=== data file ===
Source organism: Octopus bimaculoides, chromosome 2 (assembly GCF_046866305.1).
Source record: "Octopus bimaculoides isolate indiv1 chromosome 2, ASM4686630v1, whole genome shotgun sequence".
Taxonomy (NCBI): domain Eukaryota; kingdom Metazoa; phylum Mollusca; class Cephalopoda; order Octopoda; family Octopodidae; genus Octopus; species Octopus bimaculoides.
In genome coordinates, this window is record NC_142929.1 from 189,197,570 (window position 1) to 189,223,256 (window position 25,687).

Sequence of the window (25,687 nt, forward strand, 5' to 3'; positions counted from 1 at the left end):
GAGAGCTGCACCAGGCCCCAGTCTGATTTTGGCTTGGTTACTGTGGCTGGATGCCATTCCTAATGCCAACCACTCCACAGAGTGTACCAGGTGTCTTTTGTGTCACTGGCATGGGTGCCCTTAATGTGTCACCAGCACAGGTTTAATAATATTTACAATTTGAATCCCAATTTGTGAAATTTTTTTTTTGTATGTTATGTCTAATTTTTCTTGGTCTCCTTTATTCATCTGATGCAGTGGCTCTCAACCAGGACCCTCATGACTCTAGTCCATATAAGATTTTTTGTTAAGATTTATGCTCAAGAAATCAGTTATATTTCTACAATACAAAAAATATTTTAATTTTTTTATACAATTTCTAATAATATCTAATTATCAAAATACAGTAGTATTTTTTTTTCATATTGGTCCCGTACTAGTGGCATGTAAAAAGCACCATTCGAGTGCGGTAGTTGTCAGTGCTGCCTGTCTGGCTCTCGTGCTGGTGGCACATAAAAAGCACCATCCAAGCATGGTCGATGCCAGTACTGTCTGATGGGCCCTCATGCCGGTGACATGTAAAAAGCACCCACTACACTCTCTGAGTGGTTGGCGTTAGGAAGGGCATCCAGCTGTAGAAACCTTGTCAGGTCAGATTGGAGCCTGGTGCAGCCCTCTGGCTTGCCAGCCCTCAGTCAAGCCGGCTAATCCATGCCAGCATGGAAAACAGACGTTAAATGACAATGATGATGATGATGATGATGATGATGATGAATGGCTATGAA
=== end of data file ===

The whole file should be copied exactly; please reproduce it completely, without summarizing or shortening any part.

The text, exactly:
Source organism: Octopus bimaculoides, chromosome 2 (assembly GCF_046866305.1).
Source record: "Octopus bimaculoides isolate indiv1 chromosome 2, ASM4686630v1, whole genome shotgun sequence".
Taxonomy (NCBI): domain Eukaryota; kingdom Metazoa; phylum Mollusca; class Cephalopoda; order Octopoda; family Octopodidae; genus Octopus; species Octopus bimaculoides.
In genome coordinates, this window is record NC_142929.1 from 189,197,570 (window position 1) to 189,223,256 (window position 25,687).

Sequence of the window (25,687 nt, forward strand, 5' to 3'; positions counted from 1 at the left end):
GAGAGCTGCACCAGGCCCCAGTCTGATTTTGGCTTGGTTACTGTGGCTGGATGCCATTCCTAATGCCAACCACTCCACAGAGTGTACCAGGTGTCTTTTGTGTCACTGGCATGGGTGCCCTTAATGTGTCACCAGCACAGGTTTAATAATATTTACAATTTGAATCCCAATTTGTGAAATTTTTTTTTTGTATGTTATGTCTAATTTTTCTTGGTCTCCTTTATTCATCTGATGCAGTGGCTCTCAACCAGGACCCTCATGACTCTAGTCCATATAAGATTTTTTGTTAAGATTTATGCTCAAGAAATCAGTTATATTTCTACAATACAAAAAATATTTTAATTTTTTTATACAATTTCTAATAATATCTAATTATCAAAATACAGTAGTATTTTTTTTTCATATTGGTCCCGTACTAGTGGCATGTAAAAAGCACCATTCGAGTGCGGTAGTTGTCAGTGCTGCCTGTCTGGCTCTCGTGCTGGTGGCACATAAAAAGCACCATCCAAGCATGGTCGATGCCAGTACTGTCTGATGGGCCCTCATGCCGGTGACATGTAAAAAGCACCCACTACACTCTCTGAGTGGTTGGCGTTAGGAAGGGCATCCAGCTGTAGAAACCTTGTCAGGTCAGATTGGAGCCTGGTGCAGCCCTCTGGCTTGCCAGCCCTCAGTCAAGCCGGCTAATCCATGCCAGCATGGAAAACAGACGTTAAATGACAATGATGATGATGATGATGATGATGATGATGAATGGCTATGAA